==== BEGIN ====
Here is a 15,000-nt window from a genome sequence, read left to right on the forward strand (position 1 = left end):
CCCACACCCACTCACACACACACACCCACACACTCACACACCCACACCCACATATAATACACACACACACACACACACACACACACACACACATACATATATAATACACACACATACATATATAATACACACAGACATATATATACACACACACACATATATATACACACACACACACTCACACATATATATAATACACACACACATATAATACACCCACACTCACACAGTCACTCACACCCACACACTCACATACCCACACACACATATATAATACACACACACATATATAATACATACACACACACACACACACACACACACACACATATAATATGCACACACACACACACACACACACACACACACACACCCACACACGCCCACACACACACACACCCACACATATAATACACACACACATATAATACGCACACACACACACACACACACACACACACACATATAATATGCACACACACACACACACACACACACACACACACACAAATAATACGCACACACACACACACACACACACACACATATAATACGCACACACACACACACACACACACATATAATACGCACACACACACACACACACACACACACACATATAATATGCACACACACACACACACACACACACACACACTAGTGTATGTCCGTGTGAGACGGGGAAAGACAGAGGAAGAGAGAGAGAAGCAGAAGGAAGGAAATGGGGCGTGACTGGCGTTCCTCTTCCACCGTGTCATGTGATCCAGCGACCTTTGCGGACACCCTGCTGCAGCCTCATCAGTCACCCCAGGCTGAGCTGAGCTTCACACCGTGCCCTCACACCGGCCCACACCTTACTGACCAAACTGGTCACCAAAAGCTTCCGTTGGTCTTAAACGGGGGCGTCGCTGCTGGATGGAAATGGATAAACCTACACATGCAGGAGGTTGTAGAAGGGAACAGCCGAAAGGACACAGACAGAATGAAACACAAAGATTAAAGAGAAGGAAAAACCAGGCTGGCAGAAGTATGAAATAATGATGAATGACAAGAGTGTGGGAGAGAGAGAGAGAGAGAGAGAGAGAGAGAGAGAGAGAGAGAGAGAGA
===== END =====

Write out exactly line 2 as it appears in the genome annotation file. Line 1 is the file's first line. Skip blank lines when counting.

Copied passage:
CCCACACCCACTCACACACACACACCCACACACTCACACACCCACACCCACATATAATACACACACACACACACACACACACACACACACACATACATATATAATACACACACATACATATATAATACACACAGACATATATATACACACACACACATATATATACACACACACACACTCACACATATATATAATACACACACACATATAATACACCCACACTCACACAGTCACTCACACCCACACACTCACATACCCACACACACATATATAATACACACACACATATATAATACATACACACACACACACACACACACACACACACATATAATATGCACACACACACACACACACACACACACACACACACCCACACACGCCCACACACACACACACCCACACATATAATACACACACACATATAATACGCACACACACACACACACACACACACACACACATATAATATGCACACACACACACACACACACACACACACACACACAAATAATACGCACACACACACACACACACACACACACATATAATACGCACACACACACACACACACACACATATAATACGCACACACACACACACACACACACACACACATATAATATGCACACACACACACACACACACACACACACACTAGTGTATGTCCGTGTGAGACGGGGAAAGACAGAGGAAGAGAGAGAGAAGCAGAAGGAAGGAAATGGGGCGTGACTGGCGTTCCTCTTCCACCGTGTCATGTGATCCAGCGACCTTTGCGGACACCCTGCTGCAGCCTCATCAGTCACCCCAGGCTGAGCTGAGCTTCACACCGTGCCCTCACACCGGCCCACACCTTACTGACCAAACTGGTCACCAAAAGCTTCCGTTGGTCTTAAACGGGGGCGTCGCTGCTGGATGGAAATGGATAAACCTACACATGCAGGAGGTTGTAGAAGGGAACAGCCGAAAGGACACAGACAGAATGAAACACAAAGATTAAAGAGAAGGAAAAACCAGGCTGGCAGAAGTATGAAATAATGATGAATGACAAGAGTGTGGGAGAGAGAGAGAGAGAGAGAGAGAGAGAGAGAGAGAGAGAGAGAGAGA